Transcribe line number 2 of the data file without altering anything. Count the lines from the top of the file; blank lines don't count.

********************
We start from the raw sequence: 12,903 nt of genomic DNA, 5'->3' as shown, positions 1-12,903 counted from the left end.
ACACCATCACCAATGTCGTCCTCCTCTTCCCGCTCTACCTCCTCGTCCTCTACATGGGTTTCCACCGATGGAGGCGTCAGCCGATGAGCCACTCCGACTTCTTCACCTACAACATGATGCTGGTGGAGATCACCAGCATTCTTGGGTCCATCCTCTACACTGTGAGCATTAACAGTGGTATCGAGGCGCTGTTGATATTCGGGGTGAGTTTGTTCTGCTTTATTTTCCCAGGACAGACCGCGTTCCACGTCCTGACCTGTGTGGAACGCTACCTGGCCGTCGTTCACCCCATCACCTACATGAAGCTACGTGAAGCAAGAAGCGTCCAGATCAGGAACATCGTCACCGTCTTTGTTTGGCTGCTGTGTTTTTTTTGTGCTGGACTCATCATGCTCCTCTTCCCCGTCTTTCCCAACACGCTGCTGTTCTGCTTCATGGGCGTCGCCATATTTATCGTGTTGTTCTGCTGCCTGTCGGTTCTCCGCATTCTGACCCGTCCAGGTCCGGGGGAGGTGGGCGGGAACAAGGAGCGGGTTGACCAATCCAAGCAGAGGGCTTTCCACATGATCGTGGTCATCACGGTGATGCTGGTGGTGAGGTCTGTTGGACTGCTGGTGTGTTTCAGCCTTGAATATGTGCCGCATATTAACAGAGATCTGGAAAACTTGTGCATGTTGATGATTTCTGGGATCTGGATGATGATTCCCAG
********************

ACACCATCACCAATGTCGTCCTCCTCTTCCCGCTCTACCTCCTCGTCCTCTACATGGGTTTCCACCGATGGAGGCGTCAGCCGATGAGCCACTCCGACTTCTTCACCTACAACATGATGCTGGTGGAGATCACCAGCATTCTTGGGTCCATCCTCTACACTGTGAGCATTAACAGTGGTATCGAGGCGCTGTTGATATTCGGGGTGAGTTTGTTCTGCTTTATTTTCCCAGGACAGACCGCGTTCCACGTCCTGACCTGTGTGGAACGCTACCTGGCCGTCGTTCACCCCATCACCTACATGAAGCTACGTGAAGCAAGAAGCGTCCAGATCAGGAACATCGTCACCGTCTTTGTTTGGCTGCTGTGTTTTTTTTGTGCTGGACTCATCATGCTCCTCTTCCCCGTCTTTCCCAACACGCTGCTGTTCTGCTTCATGGGCGTCGCCATATTTATCGTGTTGTTCTGCTGCCTGTCGGTTCTCCGCATTCTGACCCGTCCAGGTCCGGGGGAGGTGGGCGGGAACAAGGAGCGGGTTGACCAATCCAAGCAGAGGGCTTTCCACATGATCGTGGTCATCACGGTGATGCTGGTGGTGAGGTCTGTTGGACTGCTGGTGTGTTTCAGCCTTGAATATGTGCCGCATATTAACAGAGATCTGGAAAACTTGTGCATGTTGATGATTTCTGGGATCTGGATGATGATTCCCAG